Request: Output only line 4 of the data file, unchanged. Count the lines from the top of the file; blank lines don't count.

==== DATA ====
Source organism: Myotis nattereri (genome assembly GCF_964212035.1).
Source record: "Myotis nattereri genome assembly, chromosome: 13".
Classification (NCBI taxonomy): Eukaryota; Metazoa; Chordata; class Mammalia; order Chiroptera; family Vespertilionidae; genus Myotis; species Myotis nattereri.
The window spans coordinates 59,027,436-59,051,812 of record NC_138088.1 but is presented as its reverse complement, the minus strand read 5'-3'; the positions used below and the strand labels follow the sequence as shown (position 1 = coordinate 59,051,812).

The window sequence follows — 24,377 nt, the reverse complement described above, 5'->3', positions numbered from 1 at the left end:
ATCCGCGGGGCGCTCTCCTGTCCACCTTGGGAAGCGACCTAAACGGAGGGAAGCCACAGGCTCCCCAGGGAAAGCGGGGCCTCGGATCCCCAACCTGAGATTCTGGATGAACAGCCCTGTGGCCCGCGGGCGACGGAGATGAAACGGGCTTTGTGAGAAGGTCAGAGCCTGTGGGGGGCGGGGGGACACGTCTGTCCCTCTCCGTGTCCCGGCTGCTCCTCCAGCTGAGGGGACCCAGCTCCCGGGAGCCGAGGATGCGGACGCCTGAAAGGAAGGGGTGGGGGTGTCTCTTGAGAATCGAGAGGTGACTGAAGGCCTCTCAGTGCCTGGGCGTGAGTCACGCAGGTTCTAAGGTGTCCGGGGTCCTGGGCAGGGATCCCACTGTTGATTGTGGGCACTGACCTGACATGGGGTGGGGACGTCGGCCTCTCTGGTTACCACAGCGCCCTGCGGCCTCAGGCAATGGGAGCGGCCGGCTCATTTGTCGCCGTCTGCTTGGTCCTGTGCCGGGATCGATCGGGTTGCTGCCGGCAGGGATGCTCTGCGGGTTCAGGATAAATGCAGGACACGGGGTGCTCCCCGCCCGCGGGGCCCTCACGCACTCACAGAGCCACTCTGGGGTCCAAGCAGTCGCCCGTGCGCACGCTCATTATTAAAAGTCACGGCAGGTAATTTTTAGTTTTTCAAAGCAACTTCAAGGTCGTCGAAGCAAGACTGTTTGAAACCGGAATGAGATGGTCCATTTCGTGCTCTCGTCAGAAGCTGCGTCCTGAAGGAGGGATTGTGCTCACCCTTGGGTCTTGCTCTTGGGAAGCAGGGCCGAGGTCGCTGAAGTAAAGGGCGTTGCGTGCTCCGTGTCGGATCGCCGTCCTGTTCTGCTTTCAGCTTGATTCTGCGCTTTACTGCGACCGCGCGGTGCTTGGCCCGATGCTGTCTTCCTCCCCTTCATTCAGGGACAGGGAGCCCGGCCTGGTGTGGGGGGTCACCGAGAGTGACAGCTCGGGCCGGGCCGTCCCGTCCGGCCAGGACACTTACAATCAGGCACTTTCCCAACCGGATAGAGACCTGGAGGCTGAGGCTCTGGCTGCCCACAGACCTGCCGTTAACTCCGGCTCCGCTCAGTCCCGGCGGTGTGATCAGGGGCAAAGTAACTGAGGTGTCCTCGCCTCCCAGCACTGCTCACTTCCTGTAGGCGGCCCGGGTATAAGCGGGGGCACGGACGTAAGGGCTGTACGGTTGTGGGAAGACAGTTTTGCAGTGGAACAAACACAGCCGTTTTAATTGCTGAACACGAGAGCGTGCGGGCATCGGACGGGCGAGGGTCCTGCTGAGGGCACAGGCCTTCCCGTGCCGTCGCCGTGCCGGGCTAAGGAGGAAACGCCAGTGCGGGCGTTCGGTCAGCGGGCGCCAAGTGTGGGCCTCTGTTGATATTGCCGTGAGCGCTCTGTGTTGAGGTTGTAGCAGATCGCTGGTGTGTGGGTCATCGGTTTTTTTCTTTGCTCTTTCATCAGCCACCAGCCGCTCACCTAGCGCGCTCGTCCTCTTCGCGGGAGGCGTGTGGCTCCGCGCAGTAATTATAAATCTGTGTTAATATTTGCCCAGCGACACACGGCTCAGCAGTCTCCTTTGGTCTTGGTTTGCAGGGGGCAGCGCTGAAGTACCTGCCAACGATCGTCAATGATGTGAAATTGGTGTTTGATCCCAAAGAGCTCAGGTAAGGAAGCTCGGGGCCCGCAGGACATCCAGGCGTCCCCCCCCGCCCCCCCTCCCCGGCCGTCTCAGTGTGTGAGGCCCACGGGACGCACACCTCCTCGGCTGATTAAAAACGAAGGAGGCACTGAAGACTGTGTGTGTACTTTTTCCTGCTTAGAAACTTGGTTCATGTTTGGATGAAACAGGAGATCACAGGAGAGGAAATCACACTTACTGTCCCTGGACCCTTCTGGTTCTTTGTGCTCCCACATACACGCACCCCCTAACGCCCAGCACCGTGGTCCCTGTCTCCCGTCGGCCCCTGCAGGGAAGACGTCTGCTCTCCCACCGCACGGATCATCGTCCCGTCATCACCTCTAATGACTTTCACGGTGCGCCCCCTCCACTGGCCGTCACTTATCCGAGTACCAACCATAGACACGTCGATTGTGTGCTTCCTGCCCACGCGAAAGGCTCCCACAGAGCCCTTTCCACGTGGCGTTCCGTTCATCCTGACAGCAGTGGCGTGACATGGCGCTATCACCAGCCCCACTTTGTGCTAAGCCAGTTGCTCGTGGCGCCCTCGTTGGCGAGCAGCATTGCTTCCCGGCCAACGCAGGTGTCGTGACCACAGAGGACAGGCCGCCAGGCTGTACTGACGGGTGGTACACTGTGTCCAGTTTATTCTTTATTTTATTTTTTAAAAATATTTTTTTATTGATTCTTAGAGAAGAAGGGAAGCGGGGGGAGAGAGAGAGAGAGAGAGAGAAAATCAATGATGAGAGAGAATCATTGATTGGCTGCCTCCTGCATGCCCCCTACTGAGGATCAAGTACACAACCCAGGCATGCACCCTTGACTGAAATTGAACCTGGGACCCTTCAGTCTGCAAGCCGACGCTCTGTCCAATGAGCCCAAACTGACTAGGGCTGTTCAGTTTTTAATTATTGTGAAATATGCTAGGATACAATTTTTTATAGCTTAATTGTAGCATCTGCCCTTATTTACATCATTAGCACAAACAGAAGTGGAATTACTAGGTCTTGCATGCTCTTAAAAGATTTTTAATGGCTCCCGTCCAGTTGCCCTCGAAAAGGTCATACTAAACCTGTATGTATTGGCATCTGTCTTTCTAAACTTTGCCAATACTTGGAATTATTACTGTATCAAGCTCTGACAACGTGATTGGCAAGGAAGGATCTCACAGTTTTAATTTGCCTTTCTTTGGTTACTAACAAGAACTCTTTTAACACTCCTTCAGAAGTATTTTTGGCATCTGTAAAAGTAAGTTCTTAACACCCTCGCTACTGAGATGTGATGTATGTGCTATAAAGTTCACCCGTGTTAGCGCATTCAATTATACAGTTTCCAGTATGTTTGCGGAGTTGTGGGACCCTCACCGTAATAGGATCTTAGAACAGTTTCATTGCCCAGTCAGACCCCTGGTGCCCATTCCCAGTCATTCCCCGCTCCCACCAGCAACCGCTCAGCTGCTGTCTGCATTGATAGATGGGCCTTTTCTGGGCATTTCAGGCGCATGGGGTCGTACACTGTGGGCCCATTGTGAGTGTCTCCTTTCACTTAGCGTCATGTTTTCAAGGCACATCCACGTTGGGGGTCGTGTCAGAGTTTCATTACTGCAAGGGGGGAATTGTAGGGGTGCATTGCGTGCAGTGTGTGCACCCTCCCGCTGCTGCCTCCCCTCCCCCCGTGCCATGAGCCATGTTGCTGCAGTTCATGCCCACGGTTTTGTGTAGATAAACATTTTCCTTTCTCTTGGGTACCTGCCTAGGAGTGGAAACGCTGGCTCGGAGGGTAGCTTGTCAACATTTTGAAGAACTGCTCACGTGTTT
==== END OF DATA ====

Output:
The window spans coordinates 59,027,436-59,051,812 of record NC_138088.1 but is presented as its reverse complement, the minus strand read 5'-3'; the positions used below and the strand labels follow the sequence as shown (position 1 = coordinate 59,051,812).